When was the last time you wondered if a map’s information had been lifted from another source? Probably never, because a map is a map is a map, right? You can’t really steal information about the physical world because it’s there for the taking. But it turns out there is such a thing as piracy in mapmaking, and one company’s attempt to keep copiers away brought an imaginary town into the real world. [More]
States come in all kinds of funny shapes and sizes — that one’s squiggly, that one’s a rectangle and that one is a mitten, see? — so we can see how someone just eyeballing a state’s outline could get it wrong. Perhaps someone at Nike forget to check a map before printing up a batch of Carolina Panthers T-shirts with the team logo and an “NC” inside a the outline of a state. [More]
As many people with an iOS device noticed when they upgraded to iOS 6, their Google Maps app had vanished into the ether, replaced with a map app that even Apple admits maybe isn’t that great right now. For people who still wanted to use Google Maps, they could still view them via a web browser, and now Google has turned on Street View. [More]
There’s a reason your office building probably has a fire evacuation map posted on a wall. When things get crazy, it’s best to have a plan in place for how to react, and a map with a rendezvous point for friends and loved ones could prove invaluable during earthquakes, fires and floods — not to mention the apocalypse. [More]
Last Thursday, the FCC started collecting information from consumers about the quality of their broadband service. If you’ve got a PC that can run Java, you can go to Broadband.gov and run the test now. (The FCC will collect your IP address and physical address, but not your name or email address, reports Wired.) If you’ve got an iPhone or Android smartphone, you can download an app to measure your connectivity and report it. [More]
It’s like watching a slow-motion video of cirrhosis of the lung.
At some point, we’re going to have to stop referring to every red-hued outbreak map as being zombie-like, but this is not that point. It’s nearly Halloween, the #2 movie in the nation is Zombieland, and yesterday the president of the Federal Reserve Bank of St. Louis warned that unemployment may exceed 10% before the end of the year. This is the appropriate way to view unemployment today.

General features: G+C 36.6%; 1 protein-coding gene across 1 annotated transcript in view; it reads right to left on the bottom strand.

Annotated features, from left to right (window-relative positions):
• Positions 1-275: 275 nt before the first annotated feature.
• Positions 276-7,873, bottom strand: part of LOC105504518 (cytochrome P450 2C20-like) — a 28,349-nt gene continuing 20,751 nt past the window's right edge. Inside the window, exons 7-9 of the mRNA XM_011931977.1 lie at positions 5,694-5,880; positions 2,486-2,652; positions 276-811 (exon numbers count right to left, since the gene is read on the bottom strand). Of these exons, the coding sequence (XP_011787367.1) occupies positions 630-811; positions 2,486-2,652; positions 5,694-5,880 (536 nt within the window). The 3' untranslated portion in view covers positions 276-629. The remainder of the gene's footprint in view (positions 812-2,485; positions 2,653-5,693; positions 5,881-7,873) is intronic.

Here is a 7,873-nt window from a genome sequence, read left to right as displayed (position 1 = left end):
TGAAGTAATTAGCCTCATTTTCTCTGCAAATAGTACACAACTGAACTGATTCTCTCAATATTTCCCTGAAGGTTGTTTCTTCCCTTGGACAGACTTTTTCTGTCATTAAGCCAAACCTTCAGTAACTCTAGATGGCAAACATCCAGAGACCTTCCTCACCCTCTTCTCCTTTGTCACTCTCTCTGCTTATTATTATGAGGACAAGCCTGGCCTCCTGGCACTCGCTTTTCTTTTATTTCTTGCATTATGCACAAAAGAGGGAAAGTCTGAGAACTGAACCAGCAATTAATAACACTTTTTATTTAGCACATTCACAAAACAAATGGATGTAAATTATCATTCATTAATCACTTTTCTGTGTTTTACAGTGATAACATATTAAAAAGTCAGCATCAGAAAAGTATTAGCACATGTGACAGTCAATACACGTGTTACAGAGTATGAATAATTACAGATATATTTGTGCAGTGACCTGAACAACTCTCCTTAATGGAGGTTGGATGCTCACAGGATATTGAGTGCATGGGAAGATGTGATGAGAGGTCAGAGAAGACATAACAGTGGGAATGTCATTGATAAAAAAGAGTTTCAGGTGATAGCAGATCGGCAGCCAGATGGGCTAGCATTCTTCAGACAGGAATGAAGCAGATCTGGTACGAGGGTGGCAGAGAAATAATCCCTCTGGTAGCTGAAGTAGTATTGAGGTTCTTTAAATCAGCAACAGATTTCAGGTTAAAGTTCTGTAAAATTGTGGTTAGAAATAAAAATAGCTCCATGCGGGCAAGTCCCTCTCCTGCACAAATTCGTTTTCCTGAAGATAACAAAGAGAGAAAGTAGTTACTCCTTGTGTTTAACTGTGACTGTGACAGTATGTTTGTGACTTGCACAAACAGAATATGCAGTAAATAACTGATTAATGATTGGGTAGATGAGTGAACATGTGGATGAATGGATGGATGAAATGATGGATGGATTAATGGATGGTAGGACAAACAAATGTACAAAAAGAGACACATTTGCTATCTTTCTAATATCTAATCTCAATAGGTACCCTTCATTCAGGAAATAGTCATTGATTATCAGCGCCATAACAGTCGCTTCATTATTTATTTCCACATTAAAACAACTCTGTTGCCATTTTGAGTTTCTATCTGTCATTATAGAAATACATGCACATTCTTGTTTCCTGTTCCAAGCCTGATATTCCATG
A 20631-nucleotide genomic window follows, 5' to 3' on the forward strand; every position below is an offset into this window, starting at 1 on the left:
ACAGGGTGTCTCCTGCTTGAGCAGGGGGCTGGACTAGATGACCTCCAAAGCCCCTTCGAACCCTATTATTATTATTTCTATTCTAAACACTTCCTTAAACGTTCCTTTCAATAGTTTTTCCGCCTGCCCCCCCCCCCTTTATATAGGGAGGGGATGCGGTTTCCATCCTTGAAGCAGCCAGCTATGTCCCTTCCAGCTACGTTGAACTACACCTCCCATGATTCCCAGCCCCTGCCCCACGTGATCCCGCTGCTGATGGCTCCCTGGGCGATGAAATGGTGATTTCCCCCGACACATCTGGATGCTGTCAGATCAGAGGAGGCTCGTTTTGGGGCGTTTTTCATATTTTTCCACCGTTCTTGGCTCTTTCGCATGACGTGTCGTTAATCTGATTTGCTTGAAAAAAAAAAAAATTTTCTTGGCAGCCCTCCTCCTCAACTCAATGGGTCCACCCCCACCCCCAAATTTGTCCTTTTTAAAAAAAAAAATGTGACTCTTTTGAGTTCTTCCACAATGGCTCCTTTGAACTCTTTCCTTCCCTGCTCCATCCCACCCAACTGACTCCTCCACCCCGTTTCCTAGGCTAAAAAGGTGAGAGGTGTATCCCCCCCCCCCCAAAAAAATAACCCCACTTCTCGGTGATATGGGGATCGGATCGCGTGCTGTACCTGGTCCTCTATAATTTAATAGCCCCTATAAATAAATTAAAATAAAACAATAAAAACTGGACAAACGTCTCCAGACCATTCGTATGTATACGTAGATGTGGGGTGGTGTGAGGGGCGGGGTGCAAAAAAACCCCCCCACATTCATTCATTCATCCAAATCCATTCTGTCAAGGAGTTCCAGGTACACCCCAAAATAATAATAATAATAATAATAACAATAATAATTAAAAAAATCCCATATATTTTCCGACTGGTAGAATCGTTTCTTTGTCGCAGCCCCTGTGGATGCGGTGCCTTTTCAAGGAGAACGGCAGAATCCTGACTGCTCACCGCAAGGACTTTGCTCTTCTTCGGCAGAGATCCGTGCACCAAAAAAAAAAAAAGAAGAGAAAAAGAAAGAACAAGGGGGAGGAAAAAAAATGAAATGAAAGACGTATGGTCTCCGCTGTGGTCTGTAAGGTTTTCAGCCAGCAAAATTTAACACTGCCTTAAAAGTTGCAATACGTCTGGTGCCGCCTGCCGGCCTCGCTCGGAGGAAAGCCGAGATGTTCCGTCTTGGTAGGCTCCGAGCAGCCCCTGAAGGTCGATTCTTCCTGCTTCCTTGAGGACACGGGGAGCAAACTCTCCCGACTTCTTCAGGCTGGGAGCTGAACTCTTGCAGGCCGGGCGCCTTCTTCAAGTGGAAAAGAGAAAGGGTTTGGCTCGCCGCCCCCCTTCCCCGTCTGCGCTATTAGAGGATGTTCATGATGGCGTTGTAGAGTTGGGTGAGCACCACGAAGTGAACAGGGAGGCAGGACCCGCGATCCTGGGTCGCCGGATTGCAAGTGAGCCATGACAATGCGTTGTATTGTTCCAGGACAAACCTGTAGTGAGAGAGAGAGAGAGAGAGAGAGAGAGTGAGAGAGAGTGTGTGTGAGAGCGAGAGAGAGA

Steve was mailing some packages from his home in Virgina to various points in the country, and noticed something strange on his receipt. The packages destined for Pennsylvania and Washington state are leaving the contiguous United States. What?
This is the weirdest weather map you’ve ever seen. Sort of. It shows the solar power capacity of different regions of the U.S. It’s the coolest-looking slide from an interactive map compiled by NPR to illustrate this week’s series about America’s power grid. It shows power sources and where they’re located, and also the larger infrastructure that carries our electricity from those sources to our homes.
Everyone’s still unsure whether the H1N1 Swine Flu is a mild outbreak or something worse, but in the meantime you can amuse yourself with this grim Google Map of suspected and actual cases around the globe. It will give you something to do until the time comes when you have to decide between joining Randall Flagg or Mother Abagail.
Garmin wants to bill reader Hal $99 for a new SD card after failing to tell him to remove his old card before returning his dead-on-arrival StreetPilot C510. The SD card holds the unit’s maps, and without one, the GPS unit is useless.
CNN Money has put together a couple of quick interactive maps of the U.S. that let you see the bank failure rates and foreclosure rates for each state. According to these two maps, Wyoming is the place to be.
We’ve seen “Walmart is a virus” videos before, but this interactive map showing the proliferation of Walmart from the early 1960s until 2007 is especially cool. Zoom in and out as the Walmart infection grows…
Behold! A map of the Starbucks locations that are rumored to be closing. If you know of a location that’s getting the ax, you can submit your information to the Seattle Times. [Seattle Times via Starbucks Gossip]
A recent sweep of New Jersey gas stations by state and local inspectors resulted in over a third of them receiving citations for posting the wrong gas prices on road signs, changing the price of gas too often, and other other violations. The New Jersey Star Ledger made a very helpful map of the violator stations, available inside.
Suburban commuters may not enjoy paying an average of $4 a gallon for gas, but the rural US, where income levels are low and dependence on large vehicles is high, is getting hit the hardest says the New York Times.